Global Edition

Rescue rough to enhance playability

11.30am 13th September 2016 - Courses

Rescue-treated rough
Rescue-treated rough

The past summer’s weather conditions in the U.K. has seen almost uninterrupted grass growth – which has created a dense impenetrable rough on many courses. The effects of thick long rough, often overgrown with ryegrass, has led to some particularly vociferous criticism and complaints from golfers.

However, the prospect of good autumn growth offers the positive chance to thin out dense rough overgrown with coarse grasses using Rescue, advised Daniel Lightfoot of Syngenta. It will leave the desirable fine fescue grasses favoured by players, and enhance the aesthetic appearance of the golf course, he suggests.

Results of Syngenta Player Survey research revealed that thick rough leads to the greatest dissatisfaction among golfers, especially for higher handicap golfers where lost balls and long playing rounds can discourage participation.

“The advantage of autumn Rescue herbicide treatments on actively growing coarse grasses is that the effects appear as if the grasses are beginning to dieback naturally, with no adverse comments from golfers,” added Daniel. “It leaves space for wispy fine fescue grasses and wildflowers to grow back in the spring.

“The result is rough where players can quickly find golf balls from wayward shots, with less frustration and enabling faster rounds, along with a more visually attractive course.”

Alastair Spink
Alastair Spink

“Players on courses that have suffered badly this season will particularly welcome the Rescue resolution.”

Daniel pointed out that thinner fescue rough enables greenkeepers to allow grasses to grow up and redefine challenging course design, without adversely penalising golfers or slowing up the speed of play.

“That also has a significant benefit of reducing the time and high cost of repeatedly mowing and managing the rough through the season, as well as an ecological benefit from allowing natural flora and fauna to recover.”

Rescue is now the only selective herbicide available for greenkeepers to use on amenity rough for the removal of coarse grasses.

Professional view

Leading golf professional and pioneer of the programme, Alastair Spink, added the playing quality of the course is undoubtedly a key factor for most golfers.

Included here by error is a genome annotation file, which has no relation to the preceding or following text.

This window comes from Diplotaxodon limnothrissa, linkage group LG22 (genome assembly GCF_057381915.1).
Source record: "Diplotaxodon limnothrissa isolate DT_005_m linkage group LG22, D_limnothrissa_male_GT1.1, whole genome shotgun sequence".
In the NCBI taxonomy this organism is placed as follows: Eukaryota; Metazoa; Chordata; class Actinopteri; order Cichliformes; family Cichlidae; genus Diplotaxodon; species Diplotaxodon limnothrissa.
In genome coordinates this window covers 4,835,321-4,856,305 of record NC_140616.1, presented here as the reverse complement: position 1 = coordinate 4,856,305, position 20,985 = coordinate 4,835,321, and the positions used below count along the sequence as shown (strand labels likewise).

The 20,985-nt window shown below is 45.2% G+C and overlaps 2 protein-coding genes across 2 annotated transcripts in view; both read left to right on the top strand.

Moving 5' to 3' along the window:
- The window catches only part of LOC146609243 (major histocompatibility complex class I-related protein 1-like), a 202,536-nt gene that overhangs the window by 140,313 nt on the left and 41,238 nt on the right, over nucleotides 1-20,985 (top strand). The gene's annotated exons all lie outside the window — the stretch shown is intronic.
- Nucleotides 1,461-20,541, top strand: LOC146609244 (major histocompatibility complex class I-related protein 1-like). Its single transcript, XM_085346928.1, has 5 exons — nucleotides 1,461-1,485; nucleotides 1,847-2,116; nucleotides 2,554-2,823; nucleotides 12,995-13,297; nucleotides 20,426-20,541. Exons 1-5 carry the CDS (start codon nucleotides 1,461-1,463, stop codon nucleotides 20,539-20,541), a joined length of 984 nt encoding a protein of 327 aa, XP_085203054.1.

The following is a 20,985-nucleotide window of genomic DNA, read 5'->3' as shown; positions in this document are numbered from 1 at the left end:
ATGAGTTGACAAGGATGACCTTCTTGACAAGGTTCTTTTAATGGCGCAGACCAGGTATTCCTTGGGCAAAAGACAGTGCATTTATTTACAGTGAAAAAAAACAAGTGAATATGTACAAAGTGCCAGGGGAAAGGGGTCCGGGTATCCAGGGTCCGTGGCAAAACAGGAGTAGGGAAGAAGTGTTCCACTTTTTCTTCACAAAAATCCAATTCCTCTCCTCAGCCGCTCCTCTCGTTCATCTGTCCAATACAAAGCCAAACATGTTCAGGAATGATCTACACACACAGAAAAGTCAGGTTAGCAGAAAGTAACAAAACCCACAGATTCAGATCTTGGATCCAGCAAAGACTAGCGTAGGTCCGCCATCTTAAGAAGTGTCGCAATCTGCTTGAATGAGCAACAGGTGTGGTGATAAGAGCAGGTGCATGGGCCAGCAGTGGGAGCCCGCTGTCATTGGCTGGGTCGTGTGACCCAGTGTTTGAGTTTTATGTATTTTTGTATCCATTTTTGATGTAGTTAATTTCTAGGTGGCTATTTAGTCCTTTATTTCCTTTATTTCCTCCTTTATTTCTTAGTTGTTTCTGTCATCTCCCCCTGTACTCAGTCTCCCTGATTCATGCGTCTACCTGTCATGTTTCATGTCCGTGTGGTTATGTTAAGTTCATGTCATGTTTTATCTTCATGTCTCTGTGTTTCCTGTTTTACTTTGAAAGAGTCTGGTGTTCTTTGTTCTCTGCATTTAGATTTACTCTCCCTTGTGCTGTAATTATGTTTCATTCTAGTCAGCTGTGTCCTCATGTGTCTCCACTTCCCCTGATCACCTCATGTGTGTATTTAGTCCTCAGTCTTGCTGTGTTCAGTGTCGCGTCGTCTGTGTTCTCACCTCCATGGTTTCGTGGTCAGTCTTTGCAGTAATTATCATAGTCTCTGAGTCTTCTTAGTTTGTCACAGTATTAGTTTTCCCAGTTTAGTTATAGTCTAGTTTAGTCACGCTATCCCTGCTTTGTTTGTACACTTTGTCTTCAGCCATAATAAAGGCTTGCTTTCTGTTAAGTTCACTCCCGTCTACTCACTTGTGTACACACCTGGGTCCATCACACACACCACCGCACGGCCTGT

He highlighted that today’s golfers are demanding faster rounds and are increasingly frustrated by long rough. “Most players are intimidated by the dense rough and the fear of straying off the fairway; even low handicap golfers are forced to play more conservatively,” he said.

“It is an exciting proposition if we can ultimately create a challenging course design more attractive to all levels of player, and an enjoyable environment in which to play. is an exciting new programme purpose-designed to introduce and encourage more women to play golf.

Greenkeepers’ actions to create more desirable playing conditions for all standards of golfers is an integral part to the overarching Syngenta campaign of ‘Unlocking Golf’s True Potential’. The initiative is seeking to help develop golf course businesses that are economically and environmentally sustainable, for the long-term future of the game and all involved in the industry.

Syngenta is one of the world’s leading companies with more than 28,000 employees in over 90 countries dedicated to our purpose: Bringing plant potential to life. Through world-class science, global reach and commitment to our customers we help to increase crop productivity, protect the environment and improve health and quality of life.

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Syngenta turf products are distributed in the UK and Ireland by ICL.

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